Jorge Abril Sanchez
B.A., Universidad de Oviedo, Spain, 2001
M.A., University of Massachusetts at Amherst, 2004
Honors' thesis, Universidad de Oviedo, Spain, 2014
ABD in English Philology (English Renaissance Literature), Universidad de Oviedo, Spain.
ABD in Romance Languages and Literatures (Spanish Golden Age Literature), University of Chicago.
SPAN 403: Review of Spanish
SPAN 503: Intermediate Spanish I
SPAN 503H: Intermediate Spanish I, Honors
SPAN 504: Intermediate Spanish II
SPAN 525: Spanish Civilization and Culture
SPAN 525H: Spanish Civilization and Culture, Honors
SPAN 595: Practicum
demonolatry, demonology, folklore, heresy and superstitions in Medieval and Early Modern Spain
Jorge Abril Sánchez is a lecturer in Spanish at the University of New Hampshire-Durham, where he teaches courses on Spanish language and the culture, the civilization and the literature of Spain. His scholarly interests range widely, from the study of legends in the Middle Ages; and, heresy, folklore and treatises of demonology in Renaissance Europe; to the description of idolatry, paganism and demonolatry upon the exploration and conquest of America and Asia by Spaniards. Abril Sánchez focuses his research on the literature and culture of Medieval and Early Modern Spain, often from a comparative perspective that covers the works of authors on both sides of the Atlantic and their influence on other neighboring nations: Rojas, Cervantes, Lope de Vega, Calderón de la Barca, Tirso de Molina, Sor Juana, Miguel de Luarca, Shakespeare, Dryden, Settle, Behn, Molière, Corneille, etc. Abril Sánchez is especially interested in the occult, magic, the Hermetic tradition, alchemy, astrology, mythology, and the interconnections between the Church and the State during the religious persecutions of the 16th and 17th centuries in Europe and the American territory.
He is currently working toward a Ph.D. at the University of Chicago under the direction of Cervantes scholar Frederick A. De Armas. Its title is “Goblins, Ghosts, Werewolves and Witches: The Palimpsestic Demonology of Miguel de Cervantes.” In this project, he focuses on the subversive power of magic and the dark arts in the works of the alcalaíno novelist in the context of Counterreformation Spain. Over three chapters, he discusses the conflictive use of scenes of necromancy, demonic possessions, idolatry, witchcraft and shape-shifting of humans (into wolves) as tools to criticize imperial enterprises, chivalric pursuits, patronage, public executions, religious persecution and autos de fé in Spain in the sixteenth and seventeenth centuries.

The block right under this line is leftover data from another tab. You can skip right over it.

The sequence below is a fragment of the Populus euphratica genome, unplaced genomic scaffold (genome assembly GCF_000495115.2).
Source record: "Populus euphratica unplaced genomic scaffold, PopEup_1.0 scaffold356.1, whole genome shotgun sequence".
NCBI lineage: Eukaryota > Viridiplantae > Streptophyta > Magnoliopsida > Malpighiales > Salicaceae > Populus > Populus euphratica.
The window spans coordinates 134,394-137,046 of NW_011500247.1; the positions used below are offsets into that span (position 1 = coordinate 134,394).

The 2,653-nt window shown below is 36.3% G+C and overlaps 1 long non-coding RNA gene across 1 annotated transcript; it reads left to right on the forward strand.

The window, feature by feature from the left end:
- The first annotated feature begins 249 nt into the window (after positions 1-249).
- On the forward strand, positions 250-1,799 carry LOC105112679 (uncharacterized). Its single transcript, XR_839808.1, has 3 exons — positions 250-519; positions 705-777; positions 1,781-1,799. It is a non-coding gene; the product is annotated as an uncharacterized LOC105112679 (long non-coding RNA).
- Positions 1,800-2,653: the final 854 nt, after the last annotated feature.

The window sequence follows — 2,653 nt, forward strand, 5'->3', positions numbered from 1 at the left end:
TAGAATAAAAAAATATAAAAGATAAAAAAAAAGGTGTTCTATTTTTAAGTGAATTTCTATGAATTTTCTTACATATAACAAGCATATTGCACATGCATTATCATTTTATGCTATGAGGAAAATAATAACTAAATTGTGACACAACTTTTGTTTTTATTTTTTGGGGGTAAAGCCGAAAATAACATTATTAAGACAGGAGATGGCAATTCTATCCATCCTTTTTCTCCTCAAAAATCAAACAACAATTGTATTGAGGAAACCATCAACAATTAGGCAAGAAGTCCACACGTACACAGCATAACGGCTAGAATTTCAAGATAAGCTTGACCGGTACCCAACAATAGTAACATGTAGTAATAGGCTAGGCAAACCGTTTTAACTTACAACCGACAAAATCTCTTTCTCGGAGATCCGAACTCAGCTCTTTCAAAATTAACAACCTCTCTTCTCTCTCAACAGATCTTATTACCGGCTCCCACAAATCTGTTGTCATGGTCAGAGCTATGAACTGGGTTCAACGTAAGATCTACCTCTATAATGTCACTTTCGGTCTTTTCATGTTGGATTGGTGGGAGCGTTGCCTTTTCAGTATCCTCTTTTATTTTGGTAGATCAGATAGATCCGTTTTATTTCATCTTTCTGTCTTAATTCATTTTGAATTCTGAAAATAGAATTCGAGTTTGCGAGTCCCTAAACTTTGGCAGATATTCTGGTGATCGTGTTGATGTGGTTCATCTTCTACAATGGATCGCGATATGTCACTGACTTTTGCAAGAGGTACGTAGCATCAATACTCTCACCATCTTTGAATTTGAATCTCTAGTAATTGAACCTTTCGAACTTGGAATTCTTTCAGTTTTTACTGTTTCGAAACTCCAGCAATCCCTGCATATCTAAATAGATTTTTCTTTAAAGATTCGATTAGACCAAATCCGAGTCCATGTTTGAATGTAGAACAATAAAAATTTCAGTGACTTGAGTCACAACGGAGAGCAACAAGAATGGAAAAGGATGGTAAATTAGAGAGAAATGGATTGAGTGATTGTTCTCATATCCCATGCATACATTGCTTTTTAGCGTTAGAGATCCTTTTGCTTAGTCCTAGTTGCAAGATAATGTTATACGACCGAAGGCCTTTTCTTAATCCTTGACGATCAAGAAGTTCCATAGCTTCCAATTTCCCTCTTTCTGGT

Abril Sánchez is finishing his second Ph. D at the Universidad de Oviedo (Spain) in English Renaissance Literature for 2018. The title of the dissertation is “Pedro Calderón de la Barca, Astrologer, in the England of Charles II: Calderonian Stargazers in John Dryden, Elkanah Settle and Aphra Behn.” In this project, Abril Sánchez explores the tremendous influence of the astrological theater of Calderón in the English dramatists of the second half of the seventeenth century. He defends the hypothesis that this group of dramaturges altered and manipulated the Spanish plot in order to challenge the positive astro-political associations made at the Crown in Madrid, and also to debate about the free will of mankind in cosmological and religious terms.
Abril Sánchez is the author of several articles on Cervantes, books of chivalry and war, ekphrastic sexuality and prostitution, and demonolatry and demonology, published in peer-reviewed magazines—such as Celestinesca and Lexis—and in collections of articles edited in prestigious editorials—such as Juan de la Cuesta, Peter Lang and Brill. Abril Sánchez is also an active reviewer of theatrical performances and he has evaluated modern adaptations of Don Quijote by Assaf Benchetrit, Olga Sánchez and Jérôme Savary. These reviews have been published in Comedia Performance.
Currently, he is working on two monographs entitled Modern Don Quixotes in Japan: Manga Comics, Kyogen Theater and Japanese TV, and Playing with the Bard: The Sportification of the Shakespearean World in 21st-century Film and Theatrical Adaptations and (Mal)Appropriations; and a translation of Walter Scott’s Letters on Demonology and Witchcraft into Spanish, together with Alfredo Moro, among many other projects.